Question: Was “The Family: A Proclamation to the World” drafted by lawyers in Hawaii in response to legal concerns the Church had over the legalization of gay marriage?

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Question: Was “The Family: A Proclamation to the World” drafted by lawyers in Hawaii in response to legal concerns the Church had over the legalization of gay marriage?

The Proclamation was already being written by Elders Faust, Nelson, and Oaks when the Hawaii case came up

It is claimed by some that “The Family: A Proclamation to the World” was drafted by lawyers in Hawaii in response to legal concerns the Church had over the legalization of gay marriage. This is clearly not the case:

During the fall of 1994, at the urging of its Acting President, Boyd K. Packer, the Quorum of the Twelve discussed the need for a scripture-based proclamation to set forth the Church’s doctrinal position on the family. A committee consisting of Elders Faust, Nelson, and Oaks was assigned to prepare a draft. Their work, for which Elder Nelson was the principal draftsman, was completed over the Christmas holidays. After being approved by the Quorum of the Twelve, the draft was submitted to the First Presidency on January 9, 1995, and warmly received.


Over the next several months, the First Presidency took the proposed proclamation under advisement and made needed amendments. Then on September 23, 1995, in the general Relief Society meeting held in the Salt Lake Tabernacle and broadcast throughout the world, Church President Gordon B. Hinckley read “The Family: A Proclamation to the World” publicly for the first time.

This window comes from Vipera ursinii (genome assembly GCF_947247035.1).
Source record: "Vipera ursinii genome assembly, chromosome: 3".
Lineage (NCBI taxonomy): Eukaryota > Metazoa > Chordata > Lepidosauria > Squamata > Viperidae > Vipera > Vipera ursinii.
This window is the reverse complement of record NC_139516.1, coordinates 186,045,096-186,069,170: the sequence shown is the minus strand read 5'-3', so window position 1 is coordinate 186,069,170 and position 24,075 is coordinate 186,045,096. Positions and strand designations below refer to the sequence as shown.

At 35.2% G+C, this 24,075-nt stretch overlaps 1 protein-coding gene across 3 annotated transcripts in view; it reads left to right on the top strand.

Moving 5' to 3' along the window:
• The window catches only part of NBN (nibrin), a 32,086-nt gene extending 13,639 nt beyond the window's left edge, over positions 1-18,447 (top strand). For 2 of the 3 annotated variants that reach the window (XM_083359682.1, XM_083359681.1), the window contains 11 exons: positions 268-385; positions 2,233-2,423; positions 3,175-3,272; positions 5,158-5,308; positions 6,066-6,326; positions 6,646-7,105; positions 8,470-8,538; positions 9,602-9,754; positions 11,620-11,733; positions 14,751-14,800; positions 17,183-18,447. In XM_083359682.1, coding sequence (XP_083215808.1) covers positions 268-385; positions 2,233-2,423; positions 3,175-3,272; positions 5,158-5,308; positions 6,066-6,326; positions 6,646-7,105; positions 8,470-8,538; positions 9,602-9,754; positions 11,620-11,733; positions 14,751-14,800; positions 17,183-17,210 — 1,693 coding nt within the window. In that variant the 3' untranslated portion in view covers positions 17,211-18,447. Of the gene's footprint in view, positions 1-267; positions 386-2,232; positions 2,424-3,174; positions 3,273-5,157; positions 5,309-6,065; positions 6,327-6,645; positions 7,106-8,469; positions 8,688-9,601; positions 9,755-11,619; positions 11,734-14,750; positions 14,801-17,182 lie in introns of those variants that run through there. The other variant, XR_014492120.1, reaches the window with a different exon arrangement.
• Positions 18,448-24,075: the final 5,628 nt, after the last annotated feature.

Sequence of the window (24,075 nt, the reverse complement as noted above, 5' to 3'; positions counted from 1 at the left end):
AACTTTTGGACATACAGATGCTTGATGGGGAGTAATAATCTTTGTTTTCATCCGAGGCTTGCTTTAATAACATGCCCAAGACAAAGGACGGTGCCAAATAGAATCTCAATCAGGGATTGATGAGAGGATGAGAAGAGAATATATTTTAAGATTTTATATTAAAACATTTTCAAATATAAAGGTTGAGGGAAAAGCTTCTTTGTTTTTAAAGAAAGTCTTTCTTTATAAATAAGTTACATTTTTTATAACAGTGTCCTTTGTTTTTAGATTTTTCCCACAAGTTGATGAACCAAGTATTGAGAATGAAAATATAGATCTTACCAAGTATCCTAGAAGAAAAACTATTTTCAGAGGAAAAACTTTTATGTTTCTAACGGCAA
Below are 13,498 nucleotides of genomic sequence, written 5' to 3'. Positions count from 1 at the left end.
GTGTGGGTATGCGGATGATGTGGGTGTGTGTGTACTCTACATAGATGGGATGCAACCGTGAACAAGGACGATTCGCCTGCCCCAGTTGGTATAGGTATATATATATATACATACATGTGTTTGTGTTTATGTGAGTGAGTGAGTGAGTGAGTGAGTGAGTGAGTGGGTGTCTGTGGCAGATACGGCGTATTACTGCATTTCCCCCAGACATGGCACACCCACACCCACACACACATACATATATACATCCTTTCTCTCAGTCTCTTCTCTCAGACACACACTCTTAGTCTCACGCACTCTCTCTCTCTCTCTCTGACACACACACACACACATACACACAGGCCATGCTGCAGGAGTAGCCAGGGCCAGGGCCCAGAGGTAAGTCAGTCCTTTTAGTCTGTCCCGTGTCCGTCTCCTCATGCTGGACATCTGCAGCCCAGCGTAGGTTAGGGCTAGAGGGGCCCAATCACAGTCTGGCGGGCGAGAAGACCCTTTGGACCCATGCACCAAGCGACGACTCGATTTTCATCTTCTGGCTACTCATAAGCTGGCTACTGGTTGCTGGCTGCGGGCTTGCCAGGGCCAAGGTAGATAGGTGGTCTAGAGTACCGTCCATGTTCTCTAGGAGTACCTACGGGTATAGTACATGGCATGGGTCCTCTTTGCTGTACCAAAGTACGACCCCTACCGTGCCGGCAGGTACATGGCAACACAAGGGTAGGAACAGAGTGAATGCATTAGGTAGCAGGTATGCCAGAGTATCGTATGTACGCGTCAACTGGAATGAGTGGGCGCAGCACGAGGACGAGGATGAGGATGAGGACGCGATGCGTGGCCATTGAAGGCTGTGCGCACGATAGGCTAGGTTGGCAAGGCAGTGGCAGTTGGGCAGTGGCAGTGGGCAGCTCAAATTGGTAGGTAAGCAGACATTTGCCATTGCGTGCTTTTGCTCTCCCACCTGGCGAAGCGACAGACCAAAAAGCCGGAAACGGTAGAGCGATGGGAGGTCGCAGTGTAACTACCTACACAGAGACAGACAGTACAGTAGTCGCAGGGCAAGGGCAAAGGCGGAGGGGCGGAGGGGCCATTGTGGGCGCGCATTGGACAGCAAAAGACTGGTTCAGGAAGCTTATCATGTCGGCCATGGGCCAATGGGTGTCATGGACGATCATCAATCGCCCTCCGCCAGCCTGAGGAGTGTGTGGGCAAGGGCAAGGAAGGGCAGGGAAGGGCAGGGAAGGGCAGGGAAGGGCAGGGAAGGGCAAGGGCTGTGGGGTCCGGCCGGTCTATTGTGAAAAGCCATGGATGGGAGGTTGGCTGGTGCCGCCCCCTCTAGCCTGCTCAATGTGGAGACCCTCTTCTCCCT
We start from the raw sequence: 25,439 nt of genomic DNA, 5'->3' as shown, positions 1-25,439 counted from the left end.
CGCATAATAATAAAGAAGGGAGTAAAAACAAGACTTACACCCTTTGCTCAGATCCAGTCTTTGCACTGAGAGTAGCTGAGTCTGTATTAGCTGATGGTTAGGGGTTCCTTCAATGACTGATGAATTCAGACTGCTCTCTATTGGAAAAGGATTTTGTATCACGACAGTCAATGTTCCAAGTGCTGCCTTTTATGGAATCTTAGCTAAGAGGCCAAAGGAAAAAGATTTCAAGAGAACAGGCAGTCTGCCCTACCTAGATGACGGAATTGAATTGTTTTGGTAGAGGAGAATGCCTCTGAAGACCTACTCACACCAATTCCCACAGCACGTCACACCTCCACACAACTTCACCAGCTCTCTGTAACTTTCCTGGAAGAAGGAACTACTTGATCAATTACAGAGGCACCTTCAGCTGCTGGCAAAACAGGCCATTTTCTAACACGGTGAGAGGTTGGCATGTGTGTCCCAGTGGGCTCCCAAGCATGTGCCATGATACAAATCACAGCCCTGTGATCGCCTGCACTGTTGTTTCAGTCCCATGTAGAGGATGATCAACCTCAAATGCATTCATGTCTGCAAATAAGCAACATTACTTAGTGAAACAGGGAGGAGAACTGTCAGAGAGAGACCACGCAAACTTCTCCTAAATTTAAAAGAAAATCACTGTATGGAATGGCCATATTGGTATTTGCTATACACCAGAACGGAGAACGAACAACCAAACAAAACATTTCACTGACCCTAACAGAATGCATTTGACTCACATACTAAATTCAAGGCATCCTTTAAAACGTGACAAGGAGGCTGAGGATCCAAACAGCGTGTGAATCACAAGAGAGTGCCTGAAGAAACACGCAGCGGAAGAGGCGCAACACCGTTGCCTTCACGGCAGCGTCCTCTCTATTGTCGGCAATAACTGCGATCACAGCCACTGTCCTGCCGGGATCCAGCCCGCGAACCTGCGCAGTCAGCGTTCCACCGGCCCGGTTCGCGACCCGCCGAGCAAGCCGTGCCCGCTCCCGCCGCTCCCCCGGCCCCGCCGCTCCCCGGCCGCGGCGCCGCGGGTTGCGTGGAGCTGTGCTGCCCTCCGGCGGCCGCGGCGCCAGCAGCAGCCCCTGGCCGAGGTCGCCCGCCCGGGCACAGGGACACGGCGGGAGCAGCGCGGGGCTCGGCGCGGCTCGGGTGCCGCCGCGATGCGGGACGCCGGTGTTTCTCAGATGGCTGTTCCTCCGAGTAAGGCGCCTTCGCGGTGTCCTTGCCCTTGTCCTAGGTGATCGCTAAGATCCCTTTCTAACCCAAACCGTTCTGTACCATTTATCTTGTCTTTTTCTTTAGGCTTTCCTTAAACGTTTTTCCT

During the period that the proclamation was being drafted, Church leaders grew concerned about efforts to legalize same-sex marriage in the state of Hawaii. As that movement gained momentum, a group of Church authorities and Latter-day Saint legal scholars, including Elder Oaks, recommended that the Church oppose the Hawaii efforts….[1]

Boyd K. Packer gives additional context

Boyd K. Packer gave further context to the Proclamation’s Origin:

The First Presidency and Quorum of the Twelve issued a proclamation on the family. I can tell you how that came about. They had a world conference on the family sponsored by the United Nations in Beijing, China. We sent representatives. It was not pleasant what they heard. They called another one in Cairo. Some of our people were there. I read the proceedings of that. The word marriage was not mentioned. It was at a conference on the family, but marriage was not even mentioned. It was then they announced that they were going to have such a conference here in Salt Lake City. Some of us made the recommendation: "They are coming here. We had better proclaim our position.”[2]

The doctrines have long been taught by the Church

The doctrines contained within the Proclamation are doctrines long taught by the Church. We address this elsewhere on the wiki.

Many of the revelations in the Doctrine and Covenants started out as similar documents

Some sections of the Doctrine and Covenants started out as (1) council minutes, (2) official statements of church policy written by lawyers like Oliver Cowdery, (3) letters written by Joseph Smith, (4) excerpts from peoples’ notes recording things that Joseph Smith taught. Examples include D&C 130 and 134. More may be found by reading the headings of the revelations. Those who are bothered by a revelation or doctrinal disquisition being first drafted by others may be comforted knowing that many revelations have been ratified in similar ways.

Notes

  1. Richard E. Turley Jr., In the Hands of the Lord: The Life of Dallin H. Oaks (Salt Lake City: Deseret Book Company, 2021), 215.
  2. Boyd K. Packer, "The Instrument of Your Mind and the Foundation of Your Character," CES Fireside (2 February 2003).